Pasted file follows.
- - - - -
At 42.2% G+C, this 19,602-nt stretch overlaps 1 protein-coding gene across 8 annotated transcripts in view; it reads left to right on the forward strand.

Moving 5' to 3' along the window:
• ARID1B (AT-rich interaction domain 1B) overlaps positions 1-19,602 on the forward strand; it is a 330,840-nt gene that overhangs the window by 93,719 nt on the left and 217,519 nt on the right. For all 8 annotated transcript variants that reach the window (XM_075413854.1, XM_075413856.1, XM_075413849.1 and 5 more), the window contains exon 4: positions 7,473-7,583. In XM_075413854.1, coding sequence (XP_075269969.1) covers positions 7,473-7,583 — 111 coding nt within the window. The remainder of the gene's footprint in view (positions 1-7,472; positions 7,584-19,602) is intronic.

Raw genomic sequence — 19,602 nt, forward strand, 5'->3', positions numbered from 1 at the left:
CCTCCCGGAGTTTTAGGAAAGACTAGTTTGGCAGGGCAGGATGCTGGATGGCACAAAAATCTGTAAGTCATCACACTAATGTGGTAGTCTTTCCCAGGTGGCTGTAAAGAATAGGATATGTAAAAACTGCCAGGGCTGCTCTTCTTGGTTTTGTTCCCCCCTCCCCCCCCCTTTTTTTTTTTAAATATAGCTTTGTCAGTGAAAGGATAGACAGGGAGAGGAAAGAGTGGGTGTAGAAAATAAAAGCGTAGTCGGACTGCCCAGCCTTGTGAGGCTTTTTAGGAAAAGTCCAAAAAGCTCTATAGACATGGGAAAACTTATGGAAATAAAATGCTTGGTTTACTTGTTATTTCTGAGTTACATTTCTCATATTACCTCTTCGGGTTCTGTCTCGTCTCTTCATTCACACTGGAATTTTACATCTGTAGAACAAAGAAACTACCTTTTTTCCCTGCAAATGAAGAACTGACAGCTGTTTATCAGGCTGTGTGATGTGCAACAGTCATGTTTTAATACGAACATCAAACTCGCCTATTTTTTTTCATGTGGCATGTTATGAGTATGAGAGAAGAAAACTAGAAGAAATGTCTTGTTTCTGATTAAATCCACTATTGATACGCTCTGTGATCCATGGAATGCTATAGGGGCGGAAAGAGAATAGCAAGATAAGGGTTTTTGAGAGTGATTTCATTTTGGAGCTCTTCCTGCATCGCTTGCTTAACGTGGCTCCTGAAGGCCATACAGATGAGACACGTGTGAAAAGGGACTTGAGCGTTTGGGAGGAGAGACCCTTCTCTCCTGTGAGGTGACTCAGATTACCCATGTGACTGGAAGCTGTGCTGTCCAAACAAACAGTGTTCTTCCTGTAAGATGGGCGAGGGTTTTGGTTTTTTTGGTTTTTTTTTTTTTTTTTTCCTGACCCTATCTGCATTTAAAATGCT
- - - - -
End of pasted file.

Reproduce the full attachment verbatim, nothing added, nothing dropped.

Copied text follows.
At 42.2% G+C, this 19,602-nt stretch overlaps 1 protein-coding gene across 8 annotated transcripts in view; it reads left to right on the forward strand.

Moving 5' to 3' along the window:
• ARID1B (AT-rich interaction domain 1B) overlaps positions 1-19,602 on the forward strand; it is a 330,840-nt gene that overhangs the window by 93,719 nt on the left and 217,519 nt on the right. For all 8 annotated transcript variants that reach the window (XM_075413854.1, XM_075413856.1, XM_075413849.1 and 5 more), the window contains exon 4: positions 7,473-7,583. In XM_075413854.1, coding sequence (XP_075269969.1) covers positions 7,473-7,583 — 111 coding nt within the window. The remainder of the gene's footprint in view (positions 1-7,472; positions 7,584-19,602) is intronic.

Raw genomic sequence — 19,602 nt, forward strand, 5'->3', positions numbered from 1 at the left:
CCTCCCGGAGTTTTAGGAAAGACTAGTTTGGCAGGGCAGGATGCTGGATGGCACAAAAATCTGTAAGTCATCACACTAATGTGGTAGTCTTTCCCAGGTGGCTGTAAAGAATAGGATATGTAAAAACTGCCAGGGCTGCTCTTCTTGGTTTTGTTCCCCCCTCCCCCCCCCTTTTTTTTTTTAAATATAGCTTTGTCAGTGAAAGGATAGACAGGGAGAGGAAAGAGTGGGTGTAGAAAATAAAAGCGTAGTCGGACTGCCCAGCCTTGTGAGGCTTTTTAGGAAAAGTCCAAAAAGCTCTATAGACATGGGAAAACTTATGGAAATAAAATGCTTGGTTTACTTGTTATTTCTGAGTTACATTTCTCATATTACCTCTTCGGGTTCTGTCTCGTCTCTTCATTCACACTGGAATTTTACATCTGTAGAACAAAGAAACTACCTTTTTTCCCTGCAAATGAAGAACTGACAGCTGTTTATCAGGCTGTGTGATGTGCAACAGTCATGTTTTAATACGAACATCAAACTCGCCTATTTTTTTTCATGTGGCATGTTATGAGTATGAGAGAAGAAAACTAGAAGAAATGTCTTGTTTCTGATTAAATCCACTATTGATACGCTCTGTGATCCATGGAATGCTATAGGGGCGGAAAGAGAATAGCAAGATAAGGGTTTTTGAGAGTGATTTCATTTTGGAGCTCTTCCTGCATCGCTTGCTTAACGTGGCTCCTGAAGGCCATACAGATGAGACACGTGTGAAAAGGGACTTGAGCGTTTGGGAGGAGAGACCCTTCTCTCCTGTGAGGTGACTCAGATTACCCATGTGACTGGAAGCTGTGCTGTCCAAACAAACAGTGTTCTTCCTGTAAGATGGGCGAGGGTTTTGGTTTTTTTGGTTTTTTTTTTTTTTTTTTCCTGACCCTATCTGCATTTAAAATGCT